Back-to-school checklist for first-time benefits claimants – Citizens Advice press release

Citizens Advice has seen double the number of visits to its Help with School Costs page during the run-up to the first week of term for many pupils in England and Wales. Page views jumped from 5,566 in August 2019 to 12,069 in August 2020.

Rachel Ingleby, Benefits Expert at Citizens Advice, said: “We know the start of the school year can be a stretch for people’s budgets, particularly if you’re on a low income”.
“If you’ve claimed benefits for the first time during this pandemic, or have seen your circumstances change, it’s worth checking whether you can apply for extra help with costs such as school lunches, transport or uniforms”.
“Anyone who needs help finding out what support is available can contact their nearest Citizens Advice.”

Below is the charity’s checklist for help with ongoing school costs in England (the rules differ in Wales):
1. Help with income – support you might be entitled to.
Free school meals. Children in Reception and Years 1 or 2 automatically get free school meals. If you have older children you can apply for free school meals if you get certain benefits:
Universal Credit – if you started your claim for Universal Credit before 1 April 2018 or generally earn less than £7,400 a year after tax, not including benefits.
Child Tax Credit – but you can’t apply for free meals if your yearly income is £16,190 or more before tax or you’re also entitled to Working Tax Credit.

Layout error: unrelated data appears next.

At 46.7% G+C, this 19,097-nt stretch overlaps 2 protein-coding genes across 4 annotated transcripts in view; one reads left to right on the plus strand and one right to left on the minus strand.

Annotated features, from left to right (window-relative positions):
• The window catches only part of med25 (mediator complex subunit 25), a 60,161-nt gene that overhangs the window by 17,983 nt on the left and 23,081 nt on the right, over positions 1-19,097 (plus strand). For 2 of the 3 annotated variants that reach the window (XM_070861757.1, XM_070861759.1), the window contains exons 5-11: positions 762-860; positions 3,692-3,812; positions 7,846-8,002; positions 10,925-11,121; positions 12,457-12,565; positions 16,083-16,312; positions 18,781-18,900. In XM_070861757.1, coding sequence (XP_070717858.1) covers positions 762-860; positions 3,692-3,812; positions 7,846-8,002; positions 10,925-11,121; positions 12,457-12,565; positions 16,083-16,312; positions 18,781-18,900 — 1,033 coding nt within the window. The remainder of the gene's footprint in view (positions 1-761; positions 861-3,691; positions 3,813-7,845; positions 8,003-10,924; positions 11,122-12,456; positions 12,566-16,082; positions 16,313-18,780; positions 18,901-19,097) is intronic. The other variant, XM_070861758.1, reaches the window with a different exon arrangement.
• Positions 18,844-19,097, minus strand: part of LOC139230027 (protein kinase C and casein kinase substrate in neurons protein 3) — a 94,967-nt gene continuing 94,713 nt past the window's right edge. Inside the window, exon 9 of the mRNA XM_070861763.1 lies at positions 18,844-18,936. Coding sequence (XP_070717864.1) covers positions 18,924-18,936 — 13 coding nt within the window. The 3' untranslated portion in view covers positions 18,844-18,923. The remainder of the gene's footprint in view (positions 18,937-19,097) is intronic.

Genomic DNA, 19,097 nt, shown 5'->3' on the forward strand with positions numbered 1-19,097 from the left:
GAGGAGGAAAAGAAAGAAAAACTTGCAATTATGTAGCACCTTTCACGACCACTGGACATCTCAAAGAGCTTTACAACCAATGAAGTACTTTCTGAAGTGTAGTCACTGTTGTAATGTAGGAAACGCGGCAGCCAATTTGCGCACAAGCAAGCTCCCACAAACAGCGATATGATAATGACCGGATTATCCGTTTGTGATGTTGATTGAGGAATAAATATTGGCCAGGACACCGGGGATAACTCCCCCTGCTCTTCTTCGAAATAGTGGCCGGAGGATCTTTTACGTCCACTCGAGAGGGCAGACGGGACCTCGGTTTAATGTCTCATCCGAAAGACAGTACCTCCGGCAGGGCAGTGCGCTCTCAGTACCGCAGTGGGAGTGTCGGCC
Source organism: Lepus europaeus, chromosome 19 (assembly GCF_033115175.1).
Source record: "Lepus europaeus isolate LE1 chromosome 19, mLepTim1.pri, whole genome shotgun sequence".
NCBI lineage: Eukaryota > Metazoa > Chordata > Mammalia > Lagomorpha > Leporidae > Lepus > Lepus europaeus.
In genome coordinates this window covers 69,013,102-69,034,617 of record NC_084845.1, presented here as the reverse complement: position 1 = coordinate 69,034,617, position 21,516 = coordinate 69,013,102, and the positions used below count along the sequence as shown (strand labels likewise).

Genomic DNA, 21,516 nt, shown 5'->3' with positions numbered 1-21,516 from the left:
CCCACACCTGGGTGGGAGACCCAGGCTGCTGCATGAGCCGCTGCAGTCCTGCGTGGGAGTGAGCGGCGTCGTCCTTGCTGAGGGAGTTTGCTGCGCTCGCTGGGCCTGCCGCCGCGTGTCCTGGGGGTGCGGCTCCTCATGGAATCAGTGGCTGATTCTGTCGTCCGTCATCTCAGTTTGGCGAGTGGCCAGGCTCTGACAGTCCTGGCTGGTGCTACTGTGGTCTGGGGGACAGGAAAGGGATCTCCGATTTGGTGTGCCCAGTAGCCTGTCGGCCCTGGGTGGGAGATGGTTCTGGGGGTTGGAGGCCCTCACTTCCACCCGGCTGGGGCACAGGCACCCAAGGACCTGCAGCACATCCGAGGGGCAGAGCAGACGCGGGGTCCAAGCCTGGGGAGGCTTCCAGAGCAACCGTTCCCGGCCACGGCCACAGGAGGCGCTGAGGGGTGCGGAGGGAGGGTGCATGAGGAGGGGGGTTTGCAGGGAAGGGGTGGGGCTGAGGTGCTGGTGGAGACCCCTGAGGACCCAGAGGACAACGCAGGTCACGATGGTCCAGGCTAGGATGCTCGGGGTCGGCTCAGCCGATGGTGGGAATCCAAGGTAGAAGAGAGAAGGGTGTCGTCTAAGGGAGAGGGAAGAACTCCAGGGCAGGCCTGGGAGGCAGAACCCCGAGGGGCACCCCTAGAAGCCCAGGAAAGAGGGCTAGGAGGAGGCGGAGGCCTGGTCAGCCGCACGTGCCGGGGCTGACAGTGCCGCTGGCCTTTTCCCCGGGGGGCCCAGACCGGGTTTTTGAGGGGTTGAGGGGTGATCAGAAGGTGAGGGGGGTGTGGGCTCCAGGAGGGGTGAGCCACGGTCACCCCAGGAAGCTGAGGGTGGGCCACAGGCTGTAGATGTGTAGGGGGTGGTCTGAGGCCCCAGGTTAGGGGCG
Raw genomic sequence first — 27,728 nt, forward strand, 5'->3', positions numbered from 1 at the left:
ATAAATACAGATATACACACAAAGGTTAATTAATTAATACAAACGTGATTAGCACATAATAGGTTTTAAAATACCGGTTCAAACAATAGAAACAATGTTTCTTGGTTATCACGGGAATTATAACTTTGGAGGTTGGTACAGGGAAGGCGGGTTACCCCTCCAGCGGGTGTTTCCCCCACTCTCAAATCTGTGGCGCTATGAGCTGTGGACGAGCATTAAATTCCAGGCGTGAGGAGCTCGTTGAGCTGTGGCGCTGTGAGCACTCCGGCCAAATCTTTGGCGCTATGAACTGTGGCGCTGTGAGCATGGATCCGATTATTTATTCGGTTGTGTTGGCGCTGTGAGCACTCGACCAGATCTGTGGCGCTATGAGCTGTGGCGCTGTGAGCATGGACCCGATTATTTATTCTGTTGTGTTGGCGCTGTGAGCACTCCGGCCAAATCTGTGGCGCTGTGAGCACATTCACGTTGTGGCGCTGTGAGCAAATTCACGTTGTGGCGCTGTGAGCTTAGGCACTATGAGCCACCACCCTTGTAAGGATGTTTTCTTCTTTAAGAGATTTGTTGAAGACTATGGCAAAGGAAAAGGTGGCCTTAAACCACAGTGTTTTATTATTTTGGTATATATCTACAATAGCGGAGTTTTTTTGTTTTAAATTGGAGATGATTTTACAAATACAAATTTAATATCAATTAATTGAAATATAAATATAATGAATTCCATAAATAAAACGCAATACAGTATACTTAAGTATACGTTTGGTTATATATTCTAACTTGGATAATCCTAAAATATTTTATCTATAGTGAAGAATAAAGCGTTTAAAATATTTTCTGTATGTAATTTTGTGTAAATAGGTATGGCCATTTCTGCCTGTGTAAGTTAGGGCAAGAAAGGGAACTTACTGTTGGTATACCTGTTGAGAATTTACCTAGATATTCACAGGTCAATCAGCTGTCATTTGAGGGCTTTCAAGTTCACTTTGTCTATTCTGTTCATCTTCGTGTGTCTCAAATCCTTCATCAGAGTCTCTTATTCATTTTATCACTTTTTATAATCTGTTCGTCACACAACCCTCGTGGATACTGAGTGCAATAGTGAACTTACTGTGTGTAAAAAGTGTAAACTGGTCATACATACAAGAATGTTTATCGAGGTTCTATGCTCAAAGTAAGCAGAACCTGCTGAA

Working Tax Credit run-on – you might get this for four weeks if you’re no longer eligible for Working Tax Credit.
Income Support.
Income-based Jobseeker’s Allowance
Income-related Employment and Support Allowance
Guarantee Credit (part of Pension Credit)
Asylum Support – if you’ve asked for asylum and you’re waiting for a decision.
To apply for free school meals you need to contact your local authority, you can check the details at Gov.uk by typing your postcode in.

2.Help with transport to and from school. If your child is aged five to 16, your local education authority might offer free or lower cost transport if you don’t live near school or your child’s unable to walk there. You need to apply to your local education authority for help.

3.Help with activity costs and school uniforms. If you’re on a low income, your local education authority might help you with some other costs, such as uniforms or musical instrument lessons. You’re probably on a low income if you get means-tested benefits such Universal Credit, tax credit or Income Support, Housing Benefit, Employment Support Allowance or JobSeeker’s Allowance. If you’re not sure, you can ask staff at your local education authority. There may also be local charitable schemes to help with school uniforms, it’s worth checking with the school to see if it knows of any. Schools can sometimes also advise on finding secondhand uniforms.

4.Disability living allowance. This is extra money to help with everyday costs if your child is under 16 and disabled or has a health condition. You can get between £23.60 and £151.40 a week, and it isn’t means tested, so how much you earn doesn’t impact how much you can get.

5.Carrying on learning after year 11? If your child is staying in education after year 11, you must tell HMRC’s Child Benefit Office if you want to continue receiving child benefit and any extra support for children within means-tested benefits. When your child turns 16, HMRC will send you a letter asking whether your child will stay in education or training. You must reply to this letter to keep getting Child Benefit.

Notes to editors
1.Citizens Advice is made up of the national charity Citizens Advice; the network of independent local Citizens Advice charities across England and Wales; the Citizens Advice consumer service; and the Witness Service.
2.Our network of charities offers impartial advice online and over the phone, for free.
3.We helped 2.8 million people face to face, over the phone, by email and webchat in 2019-20. And we had 34.5 million visits to our website. For full service statistics see our monthly publication Advice trends.

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